Alcron CEO Joseph Sgro -- Background in Neurology and Math Inspired Him to Start Alacron
Posted by: Site Administrator on Monday, November 21, 2011 at 12:00:00 am
While researching mathematical logic, Alacron CEO Joseph Sgro became interested in investigating the logic systems that the brain uses to process sensory information, and returned to school, intending to study neurophysiology, the branch of neurology and physiology that examines the functioning of the peripheral nervous system and cortical processing of sensory information. Neurophysiological research typically uses imaging tools for visualizing chemical activity in nerve pathways, and today also involves fMRI and other technologies to visualize brain activity. After receiving his M.D. degree from Miami in 1980, Sgro completed his internship at the University of North Carolina in 1981 and his residency in neurology at Columbia-Presbyterian Medical Center in 1984.
After serving as a post-doctoral fellow in neurophysiology (1983-1985), as an Associate in Neurology (1985-1986) and then as an Assistant Professor of Neurology (1986-1987) at The College of Physicians and Surgeons at Columbia University in New York City, Sgro relocated to Richmond, Virginia. There he served first as an Associate Professor of Neurology and as the Head of Neurophysiology (1987-1991) and finally, as Chief of the Division of Clinical Neurophysiology (1991-1994) at the Virginia Commonwealth University Medical Center.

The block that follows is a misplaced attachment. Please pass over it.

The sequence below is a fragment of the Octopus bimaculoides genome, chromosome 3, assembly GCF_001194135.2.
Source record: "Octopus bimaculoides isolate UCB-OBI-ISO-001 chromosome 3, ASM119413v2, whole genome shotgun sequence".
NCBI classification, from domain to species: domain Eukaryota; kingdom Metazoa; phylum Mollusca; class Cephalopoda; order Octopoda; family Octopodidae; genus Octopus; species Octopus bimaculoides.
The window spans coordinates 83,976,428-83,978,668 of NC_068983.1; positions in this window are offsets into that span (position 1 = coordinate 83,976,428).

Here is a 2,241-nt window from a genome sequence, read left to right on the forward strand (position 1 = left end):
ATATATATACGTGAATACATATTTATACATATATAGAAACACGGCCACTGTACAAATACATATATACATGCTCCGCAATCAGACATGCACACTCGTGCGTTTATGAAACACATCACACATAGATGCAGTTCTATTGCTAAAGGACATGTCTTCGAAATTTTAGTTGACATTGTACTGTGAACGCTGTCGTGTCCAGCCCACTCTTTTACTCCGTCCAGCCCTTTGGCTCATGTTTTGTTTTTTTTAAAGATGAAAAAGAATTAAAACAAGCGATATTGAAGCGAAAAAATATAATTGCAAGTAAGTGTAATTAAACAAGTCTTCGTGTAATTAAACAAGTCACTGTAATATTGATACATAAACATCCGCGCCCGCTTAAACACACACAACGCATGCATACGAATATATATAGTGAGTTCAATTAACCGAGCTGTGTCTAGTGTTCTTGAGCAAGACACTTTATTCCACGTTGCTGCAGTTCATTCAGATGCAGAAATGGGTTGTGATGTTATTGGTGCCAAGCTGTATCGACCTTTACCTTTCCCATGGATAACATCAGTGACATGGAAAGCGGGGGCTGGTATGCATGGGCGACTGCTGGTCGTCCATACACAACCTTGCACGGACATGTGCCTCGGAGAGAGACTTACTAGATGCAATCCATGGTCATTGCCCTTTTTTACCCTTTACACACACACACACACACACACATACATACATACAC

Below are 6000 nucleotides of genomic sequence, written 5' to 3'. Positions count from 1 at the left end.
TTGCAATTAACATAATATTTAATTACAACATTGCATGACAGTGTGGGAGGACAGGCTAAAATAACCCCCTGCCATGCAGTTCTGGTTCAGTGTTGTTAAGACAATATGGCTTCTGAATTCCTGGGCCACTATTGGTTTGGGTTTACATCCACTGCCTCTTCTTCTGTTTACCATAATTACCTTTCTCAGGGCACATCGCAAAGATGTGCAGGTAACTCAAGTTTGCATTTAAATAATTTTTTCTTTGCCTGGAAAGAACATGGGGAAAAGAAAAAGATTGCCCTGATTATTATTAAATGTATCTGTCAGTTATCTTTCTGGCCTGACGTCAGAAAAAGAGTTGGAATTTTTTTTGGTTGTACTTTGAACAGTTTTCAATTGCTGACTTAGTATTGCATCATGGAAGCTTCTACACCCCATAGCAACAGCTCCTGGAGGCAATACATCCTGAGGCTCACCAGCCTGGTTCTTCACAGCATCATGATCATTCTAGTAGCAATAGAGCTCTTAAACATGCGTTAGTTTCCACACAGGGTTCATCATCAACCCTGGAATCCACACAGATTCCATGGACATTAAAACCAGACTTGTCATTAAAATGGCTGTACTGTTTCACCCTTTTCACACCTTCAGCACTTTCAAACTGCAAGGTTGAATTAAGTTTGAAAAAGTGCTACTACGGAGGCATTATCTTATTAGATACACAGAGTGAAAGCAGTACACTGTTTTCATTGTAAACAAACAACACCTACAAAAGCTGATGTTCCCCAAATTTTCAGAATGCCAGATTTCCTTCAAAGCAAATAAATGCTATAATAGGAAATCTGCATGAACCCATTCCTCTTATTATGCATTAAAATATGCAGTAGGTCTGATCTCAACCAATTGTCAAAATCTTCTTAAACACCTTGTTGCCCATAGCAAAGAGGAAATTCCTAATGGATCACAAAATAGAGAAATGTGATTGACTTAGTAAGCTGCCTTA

While working as a neurology researcher, Sgro focused increasingly on the use of machine vision technologies (especially frame grabbers) during surgery, to acquire graphical imagery measuring the operation of neurological function in various states of consciousness.
During his post-doctoral fellowship at Columbia-Presbyterian Medical Center, Sgro achieved recognition in the medical community for his research and findings on the theory of evoked potentials, with a particular focus on somatosensory evoked potentials (SSEPs). He proved that SSEPs were “state dependent,” varying depending on whether the patient was awake or asleep (anesthetized). Following these findings, Sgro developed a more effective way to utilize the theory of evoked potentials by inventing technology and techniques to analyze ultra fast, pseudo-random evoked potentials. This work produced a more effective identification and treatment of sub-clinical diseases (diseases that otherwise went undetected and/or untreated until they become severe enough to qualify as clinical).
Achieving more effective detection and treatment of sub-clinical diseases involved increasingly intensive intra-operative patient monitoring. This research and the resulting findings stimulated Sgro’s interest in machine vision, specifically the use of frame grabbers to monitor neurological impulses during complex surgery.
To commercialize hardware developed initially for evoked potentials research, in 1985, Sgro co-founded Alacron, Inc. to do basic research and to build commercial medical imaging products such as frame grabbers.